Chinggis (Genghis) Khan, the Mongols, the Silk Road and Samarkand are all part of a day’s work for Prof. Michal Biran. A member of the Department of Islamic and Middle Eastern Studies and the Department of East Asian Studies in the Faculty of Humanities, Biran’s field is the much neglected history of Inner Asia, the area stretching from northeast China via Mongolia and up to the gates of Europe. “There is a fascinating interchange of cultures in Inner Asia,” she says. “Yet, while all the world’s cultures have passed through this area, Inner Asian studies is a black hole in world history. Since the peoples of Inner Asia were nomads — nomads don’t haul around written archives — you can only elucidate their history from their neighbors. Chinese or Muslim sources provide the pieces of a puzzle that I am trying to put together to form a whole picture.”
Jerusalem-born Biran is eminently qualified to study this region. In addition to Hebrew, she speaks English, Arabic, Persian, Chinese, Russian, French and German. She has studied at Harvard and in China and Russia, received Fulbright scholarships for her graduate and postdoctoral studies, and did a fellowship at Princeton’s Institute for Advanced Study. In 2005, she was awarded the University’s Yoram Ben-Porat Presidential Prize for Excellent Young Researcher, in 2006 the Rothschild Foundation’s Michael Bruno Memorial Award for Israeli scholars of truly exceptional promise and in 2007, the Landau Prize in East Asian history and cultures. Prof. Biran currently heads the Faculty of Humanities’ President Fellows program for doctoral students.
Prof. Biran’s interest in Central Asia began during her undergraduate years at the Hebrew University. “I was taking Middle Eastern studies and started to study Chinese. I decided to combine the two in Central Asian studies.” She is pleased to have done all her degrees at the Hebrew University which, she says, “offers more opportunities in Islamic studies than institutions in the US, and has a dynamic and challenging East Asian studies department.”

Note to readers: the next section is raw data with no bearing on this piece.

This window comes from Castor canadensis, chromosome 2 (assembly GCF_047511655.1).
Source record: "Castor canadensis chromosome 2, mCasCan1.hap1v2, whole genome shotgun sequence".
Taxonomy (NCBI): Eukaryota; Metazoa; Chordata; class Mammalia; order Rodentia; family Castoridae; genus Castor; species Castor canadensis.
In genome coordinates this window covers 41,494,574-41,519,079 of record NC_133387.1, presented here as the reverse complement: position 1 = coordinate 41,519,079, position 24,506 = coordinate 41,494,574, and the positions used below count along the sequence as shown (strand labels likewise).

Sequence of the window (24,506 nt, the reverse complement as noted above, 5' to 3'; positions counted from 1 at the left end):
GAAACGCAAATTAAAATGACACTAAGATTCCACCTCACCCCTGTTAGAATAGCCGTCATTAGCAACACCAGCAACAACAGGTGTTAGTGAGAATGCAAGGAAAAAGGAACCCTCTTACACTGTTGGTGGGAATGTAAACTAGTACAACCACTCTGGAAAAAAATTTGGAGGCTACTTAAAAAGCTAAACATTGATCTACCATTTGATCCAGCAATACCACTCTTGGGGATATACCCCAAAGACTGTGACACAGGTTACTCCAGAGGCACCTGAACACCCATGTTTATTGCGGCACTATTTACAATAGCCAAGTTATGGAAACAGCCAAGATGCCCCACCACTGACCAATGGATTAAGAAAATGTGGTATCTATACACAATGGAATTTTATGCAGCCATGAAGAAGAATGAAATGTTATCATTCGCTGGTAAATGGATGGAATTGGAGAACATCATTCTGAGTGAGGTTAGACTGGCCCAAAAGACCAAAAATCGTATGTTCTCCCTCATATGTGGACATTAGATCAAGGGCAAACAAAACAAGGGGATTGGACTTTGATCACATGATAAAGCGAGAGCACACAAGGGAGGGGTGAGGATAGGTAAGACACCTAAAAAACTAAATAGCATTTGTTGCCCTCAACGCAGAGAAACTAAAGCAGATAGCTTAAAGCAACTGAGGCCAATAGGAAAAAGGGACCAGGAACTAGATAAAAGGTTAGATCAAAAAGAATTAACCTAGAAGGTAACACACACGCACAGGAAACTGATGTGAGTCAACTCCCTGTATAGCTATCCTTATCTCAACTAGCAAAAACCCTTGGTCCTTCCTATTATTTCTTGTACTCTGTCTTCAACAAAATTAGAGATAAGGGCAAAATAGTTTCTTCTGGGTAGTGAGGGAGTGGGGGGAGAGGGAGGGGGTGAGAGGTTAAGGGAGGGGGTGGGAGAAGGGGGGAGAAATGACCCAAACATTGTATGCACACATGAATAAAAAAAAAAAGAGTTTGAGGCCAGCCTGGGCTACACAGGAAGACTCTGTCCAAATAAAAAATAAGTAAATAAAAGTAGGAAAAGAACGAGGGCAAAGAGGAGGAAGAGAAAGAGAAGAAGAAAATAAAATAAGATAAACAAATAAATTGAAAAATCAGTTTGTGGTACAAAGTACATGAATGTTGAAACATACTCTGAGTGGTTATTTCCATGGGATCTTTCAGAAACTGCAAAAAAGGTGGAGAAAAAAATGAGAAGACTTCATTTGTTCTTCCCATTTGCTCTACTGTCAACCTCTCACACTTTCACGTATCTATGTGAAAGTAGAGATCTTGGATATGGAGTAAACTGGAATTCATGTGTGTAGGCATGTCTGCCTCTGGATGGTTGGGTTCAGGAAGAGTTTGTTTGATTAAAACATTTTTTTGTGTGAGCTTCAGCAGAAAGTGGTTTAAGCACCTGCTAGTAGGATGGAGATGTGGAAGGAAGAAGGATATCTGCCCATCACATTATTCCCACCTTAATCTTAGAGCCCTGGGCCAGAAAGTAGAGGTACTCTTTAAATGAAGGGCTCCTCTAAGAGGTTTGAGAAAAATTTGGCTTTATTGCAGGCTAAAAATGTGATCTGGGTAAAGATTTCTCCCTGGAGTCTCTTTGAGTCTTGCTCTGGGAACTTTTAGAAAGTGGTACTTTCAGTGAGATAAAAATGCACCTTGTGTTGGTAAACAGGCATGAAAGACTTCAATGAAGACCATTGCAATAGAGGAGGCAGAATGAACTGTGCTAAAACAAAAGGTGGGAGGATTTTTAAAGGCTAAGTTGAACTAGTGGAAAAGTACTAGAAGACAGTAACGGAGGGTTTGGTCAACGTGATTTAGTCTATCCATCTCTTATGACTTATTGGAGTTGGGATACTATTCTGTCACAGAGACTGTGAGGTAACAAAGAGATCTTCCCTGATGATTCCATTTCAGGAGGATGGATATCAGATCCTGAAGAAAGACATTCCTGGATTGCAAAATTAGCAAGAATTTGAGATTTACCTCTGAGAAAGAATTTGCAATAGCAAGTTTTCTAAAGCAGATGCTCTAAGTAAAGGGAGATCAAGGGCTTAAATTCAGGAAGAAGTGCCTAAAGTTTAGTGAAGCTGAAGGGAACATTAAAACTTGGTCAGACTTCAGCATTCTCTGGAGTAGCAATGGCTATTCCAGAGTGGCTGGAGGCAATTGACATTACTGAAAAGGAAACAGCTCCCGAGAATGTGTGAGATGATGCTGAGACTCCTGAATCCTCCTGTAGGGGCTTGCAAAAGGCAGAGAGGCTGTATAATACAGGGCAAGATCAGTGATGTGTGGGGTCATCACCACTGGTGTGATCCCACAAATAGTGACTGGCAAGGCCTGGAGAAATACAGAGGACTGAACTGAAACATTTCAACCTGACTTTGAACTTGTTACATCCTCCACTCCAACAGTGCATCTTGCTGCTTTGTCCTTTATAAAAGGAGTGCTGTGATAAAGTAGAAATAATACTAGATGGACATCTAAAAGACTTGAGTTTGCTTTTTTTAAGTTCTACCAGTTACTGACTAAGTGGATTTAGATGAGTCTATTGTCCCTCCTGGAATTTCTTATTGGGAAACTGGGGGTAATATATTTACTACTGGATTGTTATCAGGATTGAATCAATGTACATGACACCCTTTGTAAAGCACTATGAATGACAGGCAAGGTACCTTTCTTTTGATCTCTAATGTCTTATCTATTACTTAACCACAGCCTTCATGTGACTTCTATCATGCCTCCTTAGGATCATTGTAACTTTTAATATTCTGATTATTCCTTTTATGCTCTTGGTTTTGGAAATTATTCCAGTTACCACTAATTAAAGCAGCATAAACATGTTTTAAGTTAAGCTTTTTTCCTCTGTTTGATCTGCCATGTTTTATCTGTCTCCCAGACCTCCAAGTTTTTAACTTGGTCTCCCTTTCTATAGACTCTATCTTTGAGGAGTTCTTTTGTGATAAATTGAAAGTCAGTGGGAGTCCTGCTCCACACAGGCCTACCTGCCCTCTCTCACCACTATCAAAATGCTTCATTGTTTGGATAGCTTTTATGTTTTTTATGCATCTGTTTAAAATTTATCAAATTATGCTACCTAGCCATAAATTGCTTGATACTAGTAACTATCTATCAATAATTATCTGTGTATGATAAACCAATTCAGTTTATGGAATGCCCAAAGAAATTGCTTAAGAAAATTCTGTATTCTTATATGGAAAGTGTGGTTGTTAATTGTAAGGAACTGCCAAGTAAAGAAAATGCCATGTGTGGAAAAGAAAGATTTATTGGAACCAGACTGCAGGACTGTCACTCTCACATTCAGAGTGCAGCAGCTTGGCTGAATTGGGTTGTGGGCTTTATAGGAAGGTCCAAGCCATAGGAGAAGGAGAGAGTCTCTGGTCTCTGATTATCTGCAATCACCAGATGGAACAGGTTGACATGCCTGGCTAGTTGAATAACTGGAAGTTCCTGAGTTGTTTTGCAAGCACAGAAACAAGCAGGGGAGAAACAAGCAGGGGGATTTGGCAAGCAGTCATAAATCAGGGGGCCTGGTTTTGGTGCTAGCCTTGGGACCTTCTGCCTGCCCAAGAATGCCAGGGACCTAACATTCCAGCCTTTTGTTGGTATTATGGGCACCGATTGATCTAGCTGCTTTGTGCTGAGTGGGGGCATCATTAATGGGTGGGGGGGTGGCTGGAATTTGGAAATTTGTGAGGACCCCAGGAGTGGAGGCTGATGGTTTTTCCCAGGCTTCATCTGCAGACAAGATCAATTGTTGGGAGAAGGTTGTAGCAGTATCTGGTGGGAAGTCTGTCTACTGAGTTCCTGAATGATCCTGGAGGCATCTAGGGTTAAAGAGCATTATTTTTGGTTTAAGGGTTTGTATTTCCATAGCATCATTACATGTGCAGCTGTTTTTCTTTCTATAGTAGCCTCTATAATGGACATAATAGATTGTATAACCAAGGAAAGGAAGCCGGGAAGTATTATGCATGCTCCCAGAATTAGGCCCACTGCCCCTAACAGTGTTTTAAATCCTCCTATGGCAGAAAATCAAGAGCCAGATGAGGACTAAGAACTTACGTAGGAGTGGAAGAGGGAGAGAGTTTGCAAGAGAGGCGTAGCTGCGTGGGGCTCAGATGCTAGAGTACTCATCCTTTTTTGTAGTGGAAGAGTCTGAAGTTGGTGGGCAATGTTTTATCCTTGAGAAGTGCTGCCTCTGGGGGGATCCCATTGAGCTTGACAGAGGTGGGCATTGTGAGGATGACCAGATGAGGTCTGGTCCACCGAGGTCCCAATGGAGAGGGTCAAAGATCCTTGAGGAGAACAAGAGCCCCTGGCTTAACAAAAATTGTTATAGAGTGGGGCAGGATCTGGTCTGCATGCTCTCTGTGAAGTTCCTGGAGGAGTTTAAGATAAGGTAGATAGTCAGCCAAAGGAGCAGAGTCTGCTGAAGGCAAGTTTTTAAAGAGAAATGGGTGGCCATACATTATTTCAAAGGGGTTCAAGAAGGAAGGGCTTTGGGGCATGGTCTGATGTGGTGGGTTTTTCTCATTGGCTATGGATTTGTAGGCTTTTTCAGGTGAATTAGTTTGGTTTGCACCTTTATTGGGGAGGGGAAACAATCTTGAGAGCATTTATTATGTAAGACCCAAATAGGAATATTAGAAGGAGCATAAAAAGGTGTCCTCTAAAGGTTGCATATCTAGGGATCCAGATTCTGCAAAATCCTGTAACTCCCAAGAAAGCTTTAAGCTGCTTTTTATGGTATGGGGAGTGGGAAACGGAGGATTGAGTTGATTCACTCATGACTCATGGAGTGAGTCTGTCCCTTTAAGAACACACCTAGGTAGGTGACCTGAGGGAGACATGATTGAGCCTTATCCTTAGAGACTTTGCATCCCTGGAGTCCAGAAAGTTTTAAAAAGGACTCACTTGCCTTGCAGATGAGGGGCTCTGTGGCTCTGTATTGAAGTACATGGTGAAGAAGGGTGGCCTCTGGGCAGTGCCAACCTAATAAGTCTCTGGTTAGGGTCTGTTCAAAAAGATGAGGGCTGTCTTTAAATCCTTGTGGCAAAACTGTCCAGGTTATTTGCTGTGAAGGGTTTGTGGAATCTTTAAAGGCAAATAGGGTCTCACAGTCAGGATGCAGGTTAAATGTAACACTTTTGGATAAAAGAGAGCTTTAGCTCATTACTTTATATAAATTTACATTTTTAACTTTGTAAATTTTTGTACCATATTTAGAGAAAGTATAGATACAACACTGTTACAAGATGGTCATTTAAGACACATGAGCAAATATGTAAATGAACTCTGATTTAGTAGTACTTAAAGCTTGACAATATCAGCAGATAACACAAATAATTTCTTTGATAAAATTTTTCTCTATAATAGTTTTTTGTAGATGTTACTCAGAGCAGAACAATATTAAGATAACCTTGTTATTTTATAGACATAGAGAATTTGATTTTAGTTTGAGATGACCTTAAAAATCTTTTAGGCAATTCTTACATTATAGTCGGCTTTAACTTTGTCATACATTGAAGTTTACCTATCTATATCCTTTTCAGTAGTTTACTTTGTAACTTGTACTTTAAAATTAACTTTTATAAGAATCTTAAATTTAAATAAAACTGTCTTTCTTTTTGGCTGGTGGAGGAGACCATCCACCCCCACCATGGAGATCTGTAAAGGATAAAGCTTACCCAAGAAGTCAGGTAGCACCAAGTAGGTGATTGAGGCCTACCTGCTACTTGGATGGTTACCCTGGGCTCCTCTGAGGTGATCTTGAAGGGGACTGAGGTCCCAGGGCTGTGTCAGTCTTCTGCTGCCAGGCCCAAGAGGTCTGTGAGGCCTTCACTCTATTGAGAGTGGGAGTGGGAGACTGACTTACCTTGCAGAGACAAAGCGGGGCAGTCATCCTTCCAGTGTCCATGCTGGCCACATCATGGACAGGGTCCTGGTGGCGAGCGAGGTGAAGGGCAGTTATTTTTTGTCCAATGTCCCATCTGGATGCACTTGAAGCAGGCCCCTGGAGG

With her work focusing on the cross-cultural contacts between China, the Muslim world and Europe, and the Mongol empire, Biran’s most recent book is Chinggis Khan (2007, One World Publications, ‘Makers of the Muslim World’ series). “He is perceived as either a hero or a villain,” she says. “In parts of the Muslim world, his descendants continued to rule until the 19th century, making this ‘infidel’ the revered father of many Muslim dynasties. His heirs shaped Eurasian borders and Inner Asia’s ethnic composition. But in the Arab world, and in most of the modern, post-dynastic Muslim world, he is seen as a destroyer.”
In a long-term study funded by the Israel Science Foundation, Biran is researching the Khitans in the wake of the Mongol conquest. “The Khitans, an Inner-Asian steppe people from Manchuria, displayed a unique ability to retain their distinct identity from the 10th-13th centuries, but by the late 14th century they had ceased to exist as an ethnic group. I am looking at what caused their identity to fade away.”
She is also exploring the Chaghadaids, descendants of Chinggis Khan’s son Chaghadai and the Mongol branch that ruled Central Asia and the least known Mongol state, as well as looking at the social and intellectual history of Baghdad during the Ilkhanid period.
In the summer of 2010, together with Faculty of Humanities Dean Prof. Reuven Amitai who is a scholar of the Mongols in Islamic lands, Biran led a study tour of Mongolia in which the Hebrew University students and faculty traced the footsteps of Chinggis Khan and convened an Israeli-Mongolian conference.